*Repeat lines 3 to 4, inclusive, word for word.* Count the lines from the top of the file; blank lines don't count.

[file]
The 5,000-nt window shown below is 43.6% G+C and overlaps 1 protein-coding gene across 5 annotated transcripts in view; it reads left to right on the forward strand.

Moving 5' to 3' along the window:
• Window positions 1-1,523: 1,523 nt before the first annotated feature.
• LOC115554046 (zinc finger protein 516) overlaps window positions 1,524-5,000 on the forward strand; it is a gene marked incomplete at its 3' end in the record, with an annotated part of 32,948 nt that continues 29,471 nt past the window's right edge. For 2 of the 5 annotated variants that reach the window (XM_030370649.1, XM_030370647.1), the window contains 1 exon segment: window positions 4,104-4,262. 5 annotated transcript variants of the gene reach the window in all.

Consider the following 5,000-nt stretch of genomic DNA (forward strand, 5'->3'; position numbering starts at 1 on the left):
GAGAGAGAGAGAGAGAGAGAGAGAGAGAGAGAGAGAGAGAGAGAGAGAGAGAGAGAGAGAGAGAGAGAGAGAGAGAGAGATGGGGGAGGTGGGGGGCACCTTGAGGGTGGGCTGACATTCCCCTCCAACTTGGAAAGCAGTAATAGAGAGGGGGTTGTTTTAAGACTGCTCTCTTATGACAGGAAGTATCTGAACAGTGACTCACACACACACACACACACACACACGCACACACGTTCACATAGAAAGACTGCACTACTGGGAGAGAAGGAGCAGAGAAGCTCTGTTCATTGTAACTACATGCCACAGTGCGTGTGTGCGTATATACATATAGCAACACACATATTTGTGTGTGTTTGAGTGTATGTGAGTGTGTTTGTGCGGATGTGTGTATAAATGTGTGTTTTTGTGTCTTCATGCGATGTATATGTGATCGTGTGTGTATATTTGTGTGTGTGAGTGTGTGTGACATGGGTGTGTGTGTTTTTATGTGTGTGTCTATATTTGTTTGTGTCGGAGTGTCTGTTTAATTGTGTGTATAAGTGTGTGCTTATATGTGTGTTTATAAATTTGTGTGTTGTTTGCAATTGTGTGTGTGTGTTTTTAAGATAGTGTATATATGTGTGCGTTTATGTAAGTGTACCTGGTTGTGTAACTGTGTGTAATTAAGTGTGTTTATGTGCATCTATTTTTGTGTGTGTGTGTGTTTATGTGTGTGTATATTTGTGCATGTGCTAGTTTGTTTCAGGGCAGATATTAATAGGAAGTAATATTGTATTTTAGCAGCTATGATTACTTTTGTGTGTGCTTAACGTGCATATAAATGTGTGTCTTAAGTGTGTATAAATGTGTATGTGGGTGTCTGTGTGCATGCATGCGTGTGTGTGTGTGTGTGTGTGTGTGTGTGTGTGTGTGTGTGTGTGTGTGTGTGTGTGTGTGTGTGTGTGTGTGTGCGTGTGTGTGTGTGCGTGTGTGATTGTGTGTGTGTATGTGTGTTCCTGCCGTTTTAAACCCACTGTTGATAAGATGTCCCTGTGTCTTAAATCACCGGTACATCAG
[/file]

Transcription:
• Window positions 1-1,523: 1,523 nt before the first annotated feature.
• LOC115554046 (zinc finger protein 516) overlaps window positions 1,524-5,000 on the forward strand; it is a gene marked incomplete at its 3' end in the record, with an annotated part of 32,948 nt that continues 29,471 nt past the window's right edge. For 2 of the 5 annotated variants that reach the window (XM_030370649.1, XM_030370647.1), the window contains 1 exon segment: window positions 4,104-4,262. 5 annotated transcript variants of the gene reach the window in all.